The United States Should Learn to Live with EU CBAM

In December, policymakers in the European Union made a significant stride in efforts to address climate change. The European Union’s parliament, member states, and commission in Brussels agreed to the terms of a carbon border adjustment (CBAM), which will levy a tariff on some imports into the European Union based on their emissions. This implementation of a border adjustment is the first of its kind and another potential source of tension as countries try to navigate the confluence of climate strategy and trade rules.

For Europe, the CBAM is a critical component of their climate plan. As the European Union ramps up its efforts to reduce emissions with its cap-and-trade system, the border adjustment is meant to prevent emitters from packing up and leaving the European Union, and avoiding the tightening regulation while maintaining market access through trade. The move reaffirms the European Union’s sense of climate leadership as policymakers there can also say that this is a way to incentivize foreign producers to produce more cleanly.

The CBAM has been in development for some time. Under the European Union’s newest agreement, companies that import covered goods into Europe will have to report the emissions associated with their products starting in October. This will apply to importers of iron and steel, aluminum, cement, fertilizer, electricity, and hydrogen. The next few years will be practice for when the European Union starts charging for emissions certificates in 2026. By 2030, the European Union hopes that every sector covered by its emissions trading system will be subject to the border adjustment.

It should be no surprise that the biggest exporters of carbon-intensive goods into the European Union are up in arms. The BRIC countries have called it discriminatory, unilateral, and in violation of World Trade Organization (WTO) rules. Before its invasion of Ukraine and the resulting sanctions, Russia was the top exporter of the goods that will be covered by the CBAM, according to researchers from adelphi. China was second and India was eighth. For these countries, the CBAM is a source of disruption and makes their exports into Europe less competitive. Brazil was 11th, just behind the United States.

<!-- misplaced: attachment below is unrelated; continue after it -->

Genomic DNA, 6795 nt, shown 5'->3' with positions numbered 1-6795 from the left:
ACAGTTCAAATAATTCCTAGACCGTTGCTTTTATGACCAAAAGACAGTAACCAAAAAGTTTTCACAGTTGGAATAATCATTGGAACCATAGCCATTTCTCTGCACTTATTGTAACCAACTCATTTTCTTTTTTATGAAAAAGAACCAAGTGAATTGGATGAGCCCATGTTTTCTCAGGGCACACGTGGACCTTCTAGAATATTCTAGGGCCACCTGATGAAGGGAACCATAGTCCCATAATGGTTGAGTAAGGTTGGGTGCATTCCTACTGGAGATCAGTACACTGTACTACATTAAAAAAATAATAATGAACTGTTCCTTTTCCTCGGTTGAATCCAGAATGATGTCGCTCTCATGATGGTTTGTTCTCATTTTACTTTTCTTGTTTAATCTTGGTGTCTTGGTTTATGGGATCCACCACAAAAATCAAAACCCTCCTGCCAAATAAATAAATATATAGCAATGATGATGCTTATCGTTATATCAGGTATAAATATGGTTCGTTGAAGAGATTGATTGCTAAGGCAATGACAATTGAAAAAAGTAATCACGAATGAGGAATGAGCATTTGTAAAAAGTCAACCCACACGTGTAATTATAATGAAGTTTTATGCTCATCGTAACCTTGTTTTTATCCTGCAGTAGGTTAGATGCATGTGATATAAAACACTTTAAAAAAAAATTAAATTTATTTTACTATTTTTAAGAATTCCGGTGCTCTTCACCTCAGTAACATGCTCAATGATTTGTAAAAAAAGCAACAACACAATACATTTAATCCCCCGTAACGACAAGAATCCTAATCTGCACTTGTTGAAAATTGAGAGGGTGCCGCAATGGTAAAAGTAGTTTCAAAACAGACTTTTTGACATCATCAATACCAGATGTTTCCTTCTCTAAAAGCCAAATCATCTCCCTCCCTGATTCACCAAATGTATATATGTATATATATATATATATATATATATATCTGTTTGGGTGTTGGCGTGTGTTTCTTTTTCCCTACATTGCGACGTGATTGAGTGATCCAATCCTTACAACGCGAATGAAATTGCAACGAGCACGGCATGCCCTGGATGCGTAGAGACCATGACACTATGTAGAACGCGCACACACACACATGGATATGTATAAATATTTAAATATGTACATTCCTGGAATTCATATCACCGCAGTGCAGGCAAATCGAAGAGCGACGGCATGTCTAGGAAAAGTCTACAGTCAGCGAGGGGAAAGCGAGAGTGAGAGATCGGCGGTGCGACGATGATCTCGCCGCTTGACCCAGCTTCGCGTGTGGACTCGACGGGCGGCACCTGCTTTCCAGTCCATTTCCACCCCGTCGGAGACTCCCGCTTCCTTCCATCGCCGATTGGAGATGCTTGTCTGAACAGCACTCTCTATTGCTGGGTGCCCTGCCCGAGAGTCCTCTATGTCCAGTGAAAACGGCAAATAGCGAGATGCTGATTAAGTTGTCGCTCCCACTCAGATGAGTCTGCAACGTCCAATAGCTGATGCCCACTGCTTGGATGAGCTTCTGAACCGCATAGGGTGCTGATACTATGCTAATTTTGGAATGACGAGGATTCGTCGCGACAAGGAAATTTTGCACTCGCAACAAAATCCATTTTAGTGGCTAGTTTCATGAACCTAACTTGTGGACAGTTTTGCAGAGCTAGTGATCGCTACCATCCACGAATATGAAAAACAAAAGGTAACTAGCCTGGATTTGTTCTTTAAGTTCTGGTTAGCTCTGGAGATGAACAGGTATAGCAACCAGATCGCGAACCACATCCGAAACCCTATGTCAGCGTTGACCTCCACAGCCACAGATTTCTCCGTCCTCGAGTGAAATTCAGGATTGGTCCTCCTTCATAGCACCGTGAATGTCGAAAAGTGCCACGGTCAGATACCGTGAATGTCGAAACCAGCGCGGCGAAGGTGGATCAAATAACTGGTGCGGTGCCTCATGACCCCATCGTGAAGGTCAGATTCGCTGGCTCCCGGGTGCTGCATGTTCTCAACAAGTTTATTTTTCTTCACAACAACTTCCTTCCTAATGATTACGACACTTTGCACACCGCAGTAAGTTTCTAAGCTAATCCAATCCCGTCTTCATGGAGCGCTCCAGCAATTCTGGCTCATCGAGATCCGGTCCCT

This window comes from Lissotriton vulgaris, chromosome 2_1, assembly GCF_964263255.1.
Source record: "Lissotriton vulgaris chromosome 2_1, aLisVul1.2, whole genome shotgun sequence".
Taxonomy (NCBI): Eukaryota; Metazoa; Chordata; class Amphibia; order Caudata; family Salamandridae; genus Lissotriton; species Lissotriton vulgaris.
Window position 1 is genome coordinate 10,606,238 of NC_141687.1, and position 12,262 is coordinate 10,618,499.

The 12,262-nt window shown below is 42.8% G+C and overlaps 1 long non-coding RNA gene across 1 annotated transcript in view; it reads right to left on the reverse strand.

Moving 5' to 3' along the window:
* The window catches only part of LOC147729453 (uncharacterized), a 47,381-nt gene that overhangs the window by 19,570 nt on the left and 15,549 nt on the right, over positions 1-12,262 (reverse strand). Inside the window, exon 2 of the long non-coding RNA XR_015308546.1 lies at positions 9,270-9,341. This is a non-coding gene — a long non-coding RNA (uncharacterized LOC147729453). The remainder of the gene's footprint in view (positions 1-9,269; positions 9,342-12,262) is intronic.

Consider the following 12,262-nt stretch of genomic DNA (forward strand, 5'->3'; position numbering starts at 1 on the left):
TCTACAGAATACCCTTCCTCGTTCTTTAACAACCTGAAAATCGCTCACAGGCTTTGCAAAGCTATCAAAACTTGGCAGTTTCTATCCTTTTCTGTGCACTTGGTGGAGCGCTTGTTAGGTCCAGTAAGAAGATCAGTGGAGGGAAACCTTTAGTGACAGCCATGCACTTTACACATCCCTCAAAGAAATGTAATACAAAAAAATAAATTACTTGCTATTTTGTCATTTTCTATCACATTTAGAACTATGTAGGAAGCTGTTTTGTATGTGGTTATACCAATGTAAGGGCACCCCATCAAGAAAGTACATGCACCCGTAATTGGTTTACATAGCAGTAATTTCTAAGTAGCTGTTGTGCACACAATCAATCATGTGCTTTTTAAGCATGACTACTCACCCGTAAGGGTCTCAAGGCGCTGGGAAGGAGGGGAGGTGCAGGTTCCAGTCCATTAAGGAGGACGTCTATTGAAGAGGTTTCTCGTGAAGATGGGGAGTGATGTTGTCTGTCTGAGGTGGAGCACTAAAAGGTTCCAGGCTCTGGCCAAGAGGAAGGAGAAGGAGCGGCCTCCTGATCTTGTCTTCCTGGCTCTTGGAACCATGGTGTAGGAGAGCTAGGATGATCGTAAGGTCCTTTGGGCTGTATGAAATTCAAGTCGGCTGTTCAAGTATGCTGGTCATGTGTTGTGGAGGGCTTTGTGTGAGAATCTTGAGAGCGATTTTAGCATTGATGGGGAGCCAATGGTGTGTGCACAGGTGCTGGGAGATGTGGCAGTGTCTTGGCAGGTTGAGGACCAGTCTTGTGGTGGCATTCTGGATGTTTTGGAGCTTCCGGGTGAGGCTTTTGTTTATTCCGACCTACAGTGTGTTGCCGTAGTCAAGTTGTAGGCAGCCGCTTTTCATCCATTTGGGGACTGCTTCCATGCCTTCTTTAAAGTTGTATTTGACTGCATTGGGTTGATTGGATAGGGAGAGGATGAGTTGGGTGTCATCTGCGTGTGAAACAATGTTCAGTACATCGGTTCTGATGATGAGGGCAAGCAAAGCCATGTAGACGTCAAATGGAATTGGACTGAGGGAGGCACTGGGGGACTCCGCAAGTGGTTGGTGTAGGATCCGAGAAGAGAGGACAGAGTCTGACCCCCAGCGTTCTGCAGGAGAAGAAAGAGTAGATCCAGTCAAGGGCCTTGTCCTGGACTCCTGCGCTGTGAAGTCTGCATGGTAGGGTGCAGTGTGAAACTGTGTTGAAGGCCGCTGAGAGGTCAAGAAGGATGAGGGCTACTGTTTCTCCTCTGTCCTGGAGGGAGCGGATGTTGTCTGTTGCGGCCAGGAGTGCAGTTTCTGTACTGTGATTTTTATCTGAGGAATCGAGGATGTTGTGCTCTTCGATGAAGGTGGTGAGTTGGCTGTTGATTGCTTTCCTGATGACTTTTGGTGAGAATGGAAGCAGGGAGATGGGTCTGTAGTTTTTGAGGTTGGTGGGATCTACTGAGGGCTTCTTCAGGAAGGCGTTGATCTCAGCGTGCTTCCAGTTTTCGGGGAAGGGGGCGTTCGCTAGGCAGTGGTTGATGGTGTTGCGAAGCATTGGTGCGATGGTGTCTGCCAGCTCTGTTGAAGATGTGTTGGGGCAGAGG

Carbon-intensive exporters will take their case to the WTO. Trade experts fall on both sides of how the WTO might rule in the case of the EU CBAM. If countries are not satisfied by the WTO process, then the CBAM might become another reason to install retaliatory tariffs or start new trade conflicts. The weight of coordinated opposition will pressure Europe’s plans, though the continent seems undaunted for now.

The United States could play a helpful role here, politically supporting the European Union’s efforts and engaging constructively to help U.S. firms comply with the new reporting requirements. The stakes for the United States are smaller than many other economies as most of our exports to Europe are not covered by CBAM, even energy products like oil and natural gas. But the United States’ stake in both the development of low-carbon markets and border adjustments as a policy tool is potentially quite large.

For the goods covered by Europe’s new rule, the United States has a distinct advantage of being more carbon-efficient than its peers. Relative to Chinese steel, U.S. production is cleaner. So while U.S. steel exports might face a 6 percent price increase in European markets, Chinese exports will face an 18 percent increase, according to estimates from the Boston Consulting Group. As trade reorganizes around the EU CBAM, U.S. producers may just discover new opportunities.

The potential benefits are there on the policy side as well. While decarbonizing U.S. and European economies is essential, global climate outcomes depend on global decarbonization. Policies like the CBAM provide an opportunity for the European Union, and potentially the United States, to use their market power to incentivize decarbonization. One source of U.S. opposition to the European Union plan has been that the United States is not quite ready to partner up on a CBAM. A fair number of U.S. policymakers would like to support a U.S. CBAM to ensure China and other countries cannot emit, and import, while the United States goes about decarbonization. While the United States has a lot of work to do before it can partner up with the European Union in assessing border adjustments or forming a climate club, that option looks better if Europe can make this one work.

The European agreement on the CBAM comes at a critical juncture in transatlantic—and global—cooperation on trade and climate. Because combating climate cooperation is a global commons problem, countries and blocs with ambitious emissions reduction plans cannot risk the offshoring of emissions to countries with less stringent regulation. As Europe takes the next steps forward, the United States affirmatively reinforcing the CBAM would have a net positive impact for long-term U.S. climate leadership by bolstering the transatlantic alliance and distinguishing it from countries with more protectionist and polluting tendencies.

Joseph Majkut is director of the Energy Security and Climate Change Program at the Center for Strategic and International Studies in Washington, D.C.

This commentary was made possible by support from Dow.

Joseph Majkut
Director, Energy Security and Climate Change Program